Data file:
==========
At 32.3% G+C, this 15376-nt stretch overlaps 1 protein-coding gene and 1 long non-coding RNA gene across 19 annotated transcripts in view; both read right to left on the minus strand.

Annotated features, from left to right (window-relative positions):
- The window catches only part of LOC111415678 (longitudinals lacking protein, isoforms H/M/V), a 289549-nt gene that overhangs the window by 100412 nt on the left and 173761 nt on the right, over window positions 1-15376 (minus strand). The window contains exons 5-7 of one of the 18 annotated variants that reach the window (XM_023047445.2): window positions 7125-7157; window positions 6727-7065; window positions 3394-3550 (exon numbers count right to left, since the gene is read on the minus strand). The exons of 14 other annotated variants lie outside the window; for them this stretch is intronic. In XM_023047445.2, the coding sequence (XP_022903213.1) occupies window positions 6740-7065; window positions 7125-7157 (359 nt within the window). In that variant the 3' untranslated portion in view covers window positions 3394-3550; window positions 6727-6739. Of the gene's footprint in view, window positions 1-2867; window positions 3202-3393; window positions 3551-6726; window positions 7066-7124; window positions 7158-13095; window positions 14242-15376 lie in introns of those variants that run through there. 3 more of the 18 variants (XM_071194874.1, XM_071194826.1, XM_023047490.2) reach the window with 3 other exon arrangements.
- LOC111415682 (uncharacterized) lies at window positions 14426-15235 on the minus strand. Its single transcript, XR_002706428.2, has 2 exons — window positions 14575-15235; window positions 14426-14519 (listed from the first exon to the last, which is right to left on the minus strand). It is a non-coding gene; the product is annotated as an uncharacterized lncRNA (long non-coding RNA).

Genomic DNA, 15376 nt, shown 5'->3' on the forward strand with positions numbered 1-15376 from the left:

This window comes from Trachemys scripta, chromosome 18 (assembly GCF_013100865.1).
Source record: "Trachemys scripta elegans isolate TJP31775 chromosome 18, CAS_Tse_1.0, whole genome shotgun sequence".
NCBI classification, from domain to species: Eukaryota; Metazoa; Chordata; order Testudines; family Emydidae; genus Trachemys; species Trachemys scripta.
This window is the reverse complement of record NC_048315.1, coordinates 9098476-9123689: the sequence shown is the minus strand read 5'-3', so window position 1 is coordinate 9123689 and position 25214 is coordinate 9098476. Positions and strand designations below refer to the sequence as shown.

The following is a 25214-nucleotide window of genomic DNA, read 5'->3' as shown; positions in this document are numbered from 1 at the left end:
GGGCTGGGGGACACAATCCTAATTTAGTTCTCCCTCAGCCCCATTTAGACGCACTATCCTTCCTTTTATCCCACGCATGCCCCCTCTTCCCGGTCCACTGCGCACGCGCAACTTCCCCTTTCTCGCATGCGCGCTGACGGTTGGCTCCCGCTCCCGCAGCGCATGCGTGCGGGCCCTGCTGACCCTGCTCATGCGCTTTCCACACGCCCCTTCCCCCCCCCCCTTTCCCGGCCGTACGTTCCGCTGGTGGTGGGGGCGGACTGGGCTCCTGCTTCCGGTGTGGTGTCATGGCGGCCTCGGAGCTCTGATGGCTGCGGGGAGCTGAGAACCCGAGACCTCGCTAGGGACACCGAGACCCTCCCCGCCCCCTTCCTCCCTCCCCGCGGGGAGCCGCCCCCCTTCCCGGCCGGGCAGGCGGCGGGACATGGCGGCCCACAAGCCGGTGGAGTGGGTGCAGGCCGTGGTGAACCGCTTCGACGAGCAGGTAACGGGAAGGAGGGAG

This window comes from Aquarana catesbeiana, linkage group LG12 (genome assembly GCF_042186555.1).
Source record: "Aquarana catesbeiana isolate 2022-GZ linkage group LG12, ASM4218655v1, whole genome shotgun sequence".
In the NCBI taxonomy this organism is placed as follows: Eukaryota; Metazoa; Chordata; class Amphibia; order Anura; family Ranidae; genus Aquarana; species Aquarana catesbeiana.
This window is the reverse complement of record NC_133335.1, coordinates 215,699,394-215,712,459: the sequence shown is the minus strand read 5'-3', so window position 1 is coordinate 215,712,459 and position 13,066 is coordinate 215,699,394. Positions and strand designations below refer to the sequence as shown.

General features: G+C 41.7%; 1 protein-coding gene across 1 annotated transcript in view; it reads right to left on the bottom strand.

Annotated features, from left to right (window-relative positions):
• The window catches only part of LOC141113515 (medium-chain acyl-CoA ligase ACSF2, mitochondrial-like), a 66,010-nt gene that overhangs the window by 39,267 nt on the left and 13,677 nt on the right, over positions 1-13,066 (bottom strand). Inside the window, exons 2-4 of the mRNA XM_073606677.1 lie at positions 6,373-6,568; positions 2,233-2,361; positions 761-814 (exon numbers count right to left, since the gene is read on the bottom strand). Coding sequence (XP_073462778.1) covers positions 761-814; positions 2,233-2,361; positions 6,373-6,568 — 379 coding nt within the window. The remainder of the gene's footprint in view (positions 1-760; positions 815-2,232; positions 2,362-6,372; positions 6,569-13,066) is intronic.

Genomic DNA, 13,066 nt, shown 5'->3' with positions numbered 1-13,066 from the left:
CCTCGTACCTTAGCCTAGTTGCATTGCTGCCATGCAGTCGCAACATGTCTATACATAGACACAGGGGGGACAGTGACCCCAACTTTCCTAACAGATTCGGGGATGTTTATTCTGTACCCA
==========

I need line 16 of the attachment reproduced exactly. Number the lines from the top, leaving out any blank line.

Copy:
General features: G+C 41.7%; 1 protein-coding gene across 1 annotated transcript in view; it reads right to left on the bottom strand.